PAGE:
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'Freddie' - Operations


I tell my friends I work in law enforcement, specialising in Cyber security. I explain I spend my days working on serious cyber operations. I seek to assist organisations that are impacted by cyber crime. This could involve working with small independent businesses or much larger organisations, serving a critical service to the UK.


A great day for me is when I get to be out in the field and hopefully making an arrest. The time we start could vary from being early, or very late, depending on our aims, but will always start with a briefing. The briefing is led by the case team responsible for the investigation and we’d be joined by other teams such as Digital Forensics, Intelligence and Financial Investigators. The briefing would cover the background to the investigation, the items of interest on our search warrant and other critical information. It is likely we’d have to travel and conduct additional briefings with local teams and discuss our approach with the method of entry team. We plan our entry meticulously and depending on the operation, we’d make the arrest(s) and conduct a property search, seizing materials of interest. If an arrest has been made it’s then my responsibility, along with other colleagues to conduct the interviews. It’s a long day and we’d finish up with a team debrief before heading back home or to a hotel for the night before travelling back the next day.


On a typical day and after being out in the field, I’d be back to the office. Once an arrest has been conducted, the next steps involve case building. Before starting a review of digital devices seized, we provide an update to our International partners who have been assisting us. The review of digital devices is an important part of our work and I have to make sure that I could say with absolute confidence that I’d identified any piece of data that would be critical to presenting the case in court. This can be incredibly time consuming and is very high stakes and so having a good attention span and attention to detail is really important here. It’s a busy day at my desk and I know I’ve got more of it to come tomorrow, so I make sure I leave on time – or, in current time of writing (2020), put my laptop away as I’m working from home.

Seven years ago I left my job as a construction project manager and started works at the NCA’s predecessor, the Serious and Organised Crime Agency (SOCA).  Since that time I have mainly been involved in drugs and corruption investigations, but have also spent two years working abroad in Afghanistan. I transferred to the NCA’s National Cyber Crime Unit (NCCU) nine months ago, having always been interested in the technical aspects of investigations.   Work here is by no means simple, as we are dealing with an ever changing threat which does not care about international borders. This means as investigators we need to be flexible and innovative in our approach.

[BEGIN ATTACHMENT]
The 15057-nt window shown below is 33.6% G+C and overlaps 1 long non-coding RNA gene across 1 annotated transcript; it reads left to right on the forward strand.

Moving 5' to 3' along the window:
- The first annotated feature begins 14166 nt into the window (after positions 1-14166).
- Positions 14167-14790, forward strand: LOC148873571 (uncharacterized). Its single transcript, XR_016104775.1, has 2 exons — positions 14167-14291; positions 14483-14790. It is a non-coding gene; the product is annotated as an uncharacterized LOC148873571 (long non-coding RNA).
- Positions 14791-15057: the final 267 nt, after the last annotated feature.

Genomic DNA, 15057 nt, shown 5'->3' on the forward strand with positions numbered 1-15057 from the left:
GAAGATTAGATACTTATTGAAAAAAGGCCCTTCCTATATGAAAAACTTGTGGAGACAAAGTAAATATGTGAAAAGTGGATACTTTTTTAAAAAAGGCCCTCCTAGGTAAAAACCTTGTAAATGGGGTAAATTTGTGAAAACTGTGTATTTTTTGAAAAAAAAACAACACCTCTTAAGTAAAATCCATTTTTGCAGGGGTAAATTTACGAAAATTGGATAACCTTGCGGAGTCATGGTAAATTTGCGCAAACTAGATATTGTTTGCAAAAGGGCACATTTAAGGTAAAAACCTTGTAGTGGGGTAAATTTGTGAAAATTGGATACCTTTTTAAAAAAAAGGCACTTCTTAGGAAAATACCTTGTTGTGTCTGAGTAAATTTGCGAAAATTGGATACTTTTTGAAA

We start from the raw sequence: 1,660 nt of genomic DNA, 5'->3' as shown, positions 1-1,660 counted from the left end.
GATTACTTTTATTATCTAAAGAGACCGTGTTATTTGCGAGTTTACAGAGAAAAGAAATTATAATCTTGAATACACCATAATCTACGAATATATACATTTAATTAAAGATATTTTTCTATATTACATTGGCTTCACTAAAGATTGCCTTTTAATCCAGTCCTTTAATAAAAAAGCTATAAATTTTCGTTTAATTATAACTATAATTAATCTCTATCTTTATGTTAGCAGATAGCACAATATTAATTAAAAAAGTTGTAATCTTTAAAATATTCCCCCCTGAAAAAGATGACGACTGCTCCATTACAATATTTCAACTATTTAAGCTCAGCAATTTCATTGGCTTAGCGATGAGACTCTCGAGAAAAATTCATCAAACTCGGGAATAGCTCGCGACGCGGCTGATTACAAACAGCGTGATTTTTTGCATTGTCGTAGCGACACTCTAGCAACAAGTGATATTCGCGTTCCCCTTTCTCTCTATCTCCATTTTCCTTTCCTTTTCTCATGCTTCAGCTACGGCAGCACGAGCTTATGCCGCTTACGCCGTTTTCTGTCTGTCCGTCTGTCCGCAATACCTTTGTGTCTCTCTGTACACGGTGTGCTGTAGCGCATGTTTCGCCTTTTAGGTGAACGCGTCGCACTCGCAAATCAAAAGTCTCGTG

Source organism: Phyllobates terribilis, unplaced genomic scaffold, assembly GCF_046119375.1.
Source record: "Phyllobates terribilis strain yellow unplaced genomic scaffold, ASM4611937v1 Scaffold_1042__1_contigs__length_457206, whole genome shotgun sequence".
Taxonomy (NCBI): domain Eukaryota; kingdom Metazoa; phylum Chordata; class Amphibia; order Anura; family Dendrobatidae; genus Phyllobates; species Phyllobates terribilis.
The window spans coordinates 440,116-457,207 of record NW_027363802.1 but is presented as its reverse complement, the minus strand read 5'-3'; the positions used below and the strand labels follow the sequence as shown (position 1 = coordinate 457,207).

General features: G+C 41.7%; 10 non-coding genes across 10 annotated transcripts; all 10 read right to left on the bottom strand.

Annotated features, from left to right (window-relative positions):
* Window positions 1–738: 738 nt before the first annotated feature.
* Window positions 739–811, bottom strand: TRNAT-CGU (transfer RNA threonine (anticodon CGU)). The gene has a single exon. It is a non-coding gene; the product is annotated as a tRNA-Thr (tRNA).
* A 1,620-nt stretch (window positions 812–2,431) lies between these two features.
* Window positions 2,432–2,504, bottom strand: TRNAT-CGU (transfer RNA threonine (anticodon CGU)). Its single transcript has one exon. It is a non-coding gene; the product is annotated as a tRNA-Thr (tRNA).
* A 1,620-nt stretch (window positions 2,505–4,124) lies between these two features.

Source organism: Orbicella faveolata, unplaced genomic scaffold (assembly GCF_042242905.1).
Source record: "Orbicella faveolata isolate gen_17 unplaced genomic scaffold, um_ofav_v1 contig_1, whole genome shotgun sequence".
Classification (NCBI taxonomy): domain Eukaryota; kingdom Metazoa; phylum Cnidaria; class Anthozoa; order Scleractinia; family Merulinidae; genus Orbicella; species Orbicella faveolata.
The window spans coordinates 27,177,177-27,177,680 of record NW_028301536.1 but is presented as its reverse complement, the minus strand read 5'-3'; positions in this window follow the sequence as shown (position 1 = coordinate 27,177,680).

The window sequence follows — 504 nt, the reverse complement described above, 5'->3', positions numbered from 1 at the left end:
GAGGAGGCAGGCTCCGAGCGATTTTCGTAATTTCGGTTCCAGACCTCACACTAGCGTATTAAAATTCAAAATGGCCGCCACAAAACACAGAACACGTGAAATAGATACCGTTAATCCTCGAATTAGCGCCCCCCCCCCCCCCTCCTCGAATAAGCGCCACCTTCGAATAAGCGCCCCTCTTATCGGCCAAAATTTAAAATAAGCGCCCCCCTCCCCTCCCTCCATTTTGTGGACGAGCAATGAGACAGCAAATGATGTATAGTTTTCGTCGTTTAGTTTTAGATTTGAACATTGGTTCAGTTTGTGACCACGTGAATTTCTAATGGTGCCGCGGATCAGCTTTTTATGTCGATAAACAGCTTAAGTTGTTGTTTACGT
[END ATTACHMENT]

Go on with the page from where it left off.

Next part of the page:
I then travel to the local Crown Court, to swear in a Production Order to obtain a copy of a UK based server that is controlling a particularly nasty piece of malicious software (malware).

On returning to the office I just have time to grab a sandwich before I go into a conference call regarding my operation.  Also on the call are representatives from other foreign law enforcement agencies and a private industry partner.  We discuss new potential avenues of investigation how we could work in collaboration with private industry to help better protect the UK.

I go and have a quick chat with our technical team regarding their analysis of a computer seized earlier in the week.  I need to take my time going through their material, as it is often the small things that catch people out and are vital in helping to secure a conviction.

Just as I’m heading out the door, I get a call from one of the other NCCU operational teams.  They have just identified and arrested an individual who is believed to be using a piece of malware linked to millions of pound worth of fraud. They ask me to interview him.  I pick up my warrant card and notebook and get back to work.